First look: Pivot Mach 429 and Firebird

29er and all-mountain models with dw-link suspension

Last week we brought you news of Pivot Cycles’ new Phoenix downhill bike, and now we’ve got our hands on two new frames that use the same dw-link suspension platform – the Mach 429 and Firebird.


Mach 429

The 100mm-travel Mach 429 is the company’s first foray into the 29er market. Pivot reckon it won’t be long now before 29in-wheeled bikes ‘crack’ the UK, as they see big-wheelers and British trails as a perfect match.

The company’s Rob Aguero was keen to point out the lengths to which frame rigidity has been optimised on the Mach 429. Pivot were the first frame manufacturers to use a 92mm-wide bottom bracket shell, allowing for better support of bearing cups, a wider stance for the pivots and use of a wider down tube.

Carbon fibre upper link provides extra stiffness, apparently: carbon fibre upper link provides extra stiffness, apparently
Matthew Cole/BikeRadar

To further cut flex, the carbon fibre upper link is a one-piece affair and it runs on four Enduro MAX bearings riding on 7075 alloy hardware. Tubes are triple-butted, hydroformed 6000 series aluminium, and cold forging is used on every part of the frame, apart from the head tube, for a stronger, lighter chassis. RRP $2199.00 for frame, rearshock and BB.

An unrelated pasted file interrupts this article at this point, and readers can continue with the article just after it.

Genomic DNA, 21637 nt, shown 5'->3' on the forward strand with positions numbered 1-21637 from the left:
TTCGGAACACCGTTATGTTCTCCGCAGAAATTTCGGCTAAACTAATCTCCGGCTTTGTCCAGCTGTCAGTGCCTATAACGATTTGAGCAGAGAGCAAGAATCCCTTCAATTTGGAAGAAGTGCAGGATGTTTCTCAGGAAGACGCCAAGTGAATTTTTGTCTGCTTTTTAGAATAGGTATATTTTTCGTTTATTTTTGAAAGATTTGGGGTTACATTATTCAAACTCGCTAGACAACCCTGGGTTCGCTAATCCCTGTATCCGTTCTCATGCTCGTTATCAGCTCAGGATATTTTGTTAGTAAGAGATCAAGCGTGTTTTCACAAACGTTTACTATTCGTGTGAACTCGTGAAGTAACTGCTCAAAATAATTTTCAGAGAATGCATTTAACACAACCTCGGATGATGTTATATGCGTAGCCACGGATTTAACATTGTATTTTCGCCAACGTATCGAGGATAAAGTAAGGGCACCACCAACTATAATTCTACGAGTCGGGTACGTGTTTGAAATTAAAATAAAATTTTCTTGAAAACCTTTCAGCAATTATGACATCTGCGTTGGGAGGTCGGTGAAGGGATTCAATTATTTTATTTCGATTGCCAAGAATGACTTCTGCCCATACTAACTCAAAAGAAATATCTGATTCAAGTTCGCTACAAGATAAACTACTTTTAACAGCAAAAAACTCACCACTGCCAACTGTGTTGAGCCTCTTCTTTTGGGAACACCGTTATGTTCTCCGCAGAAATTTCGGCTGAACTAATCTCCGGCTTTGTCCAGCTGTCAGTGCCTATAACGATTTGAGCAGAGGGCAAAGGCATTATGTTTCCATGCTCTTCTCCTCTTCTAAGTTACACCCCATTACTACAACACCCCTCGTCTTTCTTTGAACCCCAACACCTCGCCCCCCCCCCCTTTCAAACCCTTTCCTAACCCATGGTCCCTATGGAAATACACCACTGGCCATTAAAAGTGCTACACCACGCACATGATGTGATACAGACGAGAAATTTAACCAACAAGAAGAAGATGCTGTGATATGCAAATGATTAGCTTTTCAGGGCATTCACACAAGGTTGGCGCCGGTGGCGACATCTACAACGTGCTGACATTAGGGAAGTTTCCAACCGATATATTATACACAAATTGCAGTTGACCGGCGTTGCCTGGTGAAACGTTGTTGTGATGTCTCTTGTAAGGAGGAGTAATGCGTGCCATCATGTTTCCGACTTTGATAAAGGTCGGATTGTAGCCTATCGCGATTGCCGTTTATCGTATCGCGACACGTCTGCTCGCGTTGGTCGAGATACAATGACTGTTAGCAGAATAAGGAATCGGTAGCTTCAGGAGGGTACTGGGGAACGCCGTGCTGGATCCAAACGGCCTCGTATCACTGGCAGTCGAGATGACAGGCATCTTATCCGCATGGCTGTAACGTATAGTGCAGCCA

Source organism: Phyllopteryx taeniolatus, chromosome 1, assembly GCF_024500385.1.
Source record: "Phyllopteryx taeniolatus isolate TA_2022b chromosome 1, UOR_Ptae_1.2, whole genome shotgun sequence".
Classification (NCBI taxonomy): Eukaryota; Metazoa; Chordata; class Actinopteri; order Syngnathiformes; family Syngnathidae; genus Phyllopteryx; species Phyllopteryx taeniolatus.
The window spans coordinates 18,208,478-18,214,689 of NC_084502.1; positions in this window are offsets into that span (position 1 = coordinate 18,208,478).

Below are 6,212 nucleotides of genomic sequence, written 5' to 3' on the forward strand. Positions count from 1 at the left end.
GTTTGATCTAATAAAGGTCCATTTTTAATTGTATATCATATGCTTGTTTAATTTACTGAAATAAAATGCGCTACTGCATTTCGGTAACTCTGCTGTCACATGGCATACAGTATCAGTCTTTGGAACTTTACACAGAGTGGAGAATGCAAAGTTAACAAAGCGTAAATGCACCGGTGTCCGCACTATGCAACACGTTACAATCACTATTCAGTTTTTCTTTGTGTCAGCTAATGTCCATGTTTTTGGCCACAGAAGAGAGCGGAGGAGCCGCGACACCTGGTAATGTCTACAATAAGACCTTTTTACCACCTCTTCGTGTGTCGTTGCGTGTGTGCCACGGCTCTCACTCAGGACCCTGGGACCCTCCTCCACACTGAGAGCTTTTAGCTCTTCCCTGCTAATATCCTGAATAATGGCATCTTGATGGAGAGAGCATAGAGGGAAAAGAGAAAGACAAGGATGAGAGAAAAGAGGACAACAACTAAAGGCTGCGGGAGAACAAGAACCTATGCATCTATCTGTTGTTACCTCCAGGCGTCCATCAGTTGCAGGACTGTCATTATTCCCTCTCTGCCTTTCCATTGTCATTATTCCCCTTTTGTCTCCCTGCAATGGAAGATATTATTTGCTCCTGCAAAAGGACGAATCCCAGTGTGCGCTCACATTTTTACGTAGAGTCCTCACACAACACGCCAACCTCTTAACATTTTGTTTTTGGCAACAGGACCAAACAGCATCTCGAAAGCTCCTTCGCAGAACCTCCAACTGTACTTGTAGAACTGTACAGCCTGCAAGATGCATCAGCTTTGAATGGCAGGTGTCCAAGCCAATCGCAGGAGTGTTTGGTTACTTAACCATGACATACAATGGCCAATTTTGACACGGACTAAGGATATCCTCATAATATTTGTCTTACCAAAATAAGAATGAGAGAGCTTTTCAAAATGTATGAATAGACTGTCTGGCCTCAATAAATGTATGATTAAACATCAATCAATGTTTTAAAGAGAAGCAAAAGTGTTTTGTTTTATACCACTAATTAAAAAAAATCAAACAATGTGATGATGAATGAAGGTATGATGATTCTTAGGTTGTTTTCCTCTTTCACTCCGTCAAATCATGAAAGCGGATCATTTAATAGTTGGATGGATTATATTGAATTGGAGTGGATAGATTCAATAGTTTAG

Pivot Firebird

The $2,199 Firebird (UK price TBC) is Pivot’s all-mountain weapon, built to climb as well as it descends. This versatile beast is made from oversized, triple-butted, hydroformed 6061 aluminium, has 6in of rear travel and is designed to take a 160-170mm fork. It can be set up with a single ring and chainguide or a double or triple chainset.

Pivot firebird: pivot firebird
Matthew Cole/BikeRadar

Pivot have developed a patent pending floating front derailleur mount and inner chainguide plate that allows the front mech to move as the bike’s suspension compresses and rebounds. This apparently keeps the chain perfectly positioned in the “sweet spot” of the derailleur cage.

When the shock is not compressed the front mech sits as normal: when the shock is not compressed the front mech sits as normal
Matthew Cole/BikeRadar

Here’s the front mech in normal shock-not-compressed mode

When the shock is compressed the front mech moves: when the shock is compressed the front mech moves
Matthew Cole/BikeRadar

The mech in shock-compressed mode

Unlike other dw-link bikes such as the Iron Horse Sunday, the Firebird has a fully ‘floating’ rear shock – it’s not attached to the front or rear triangle, instead mounting to the carbon rocker and lower (dw) link – which provides a constantly variable shock rate.


We’re going to sling our legs over Pivot’s new machines soon, so keep an eye out for an upcoming review on BikeRadar.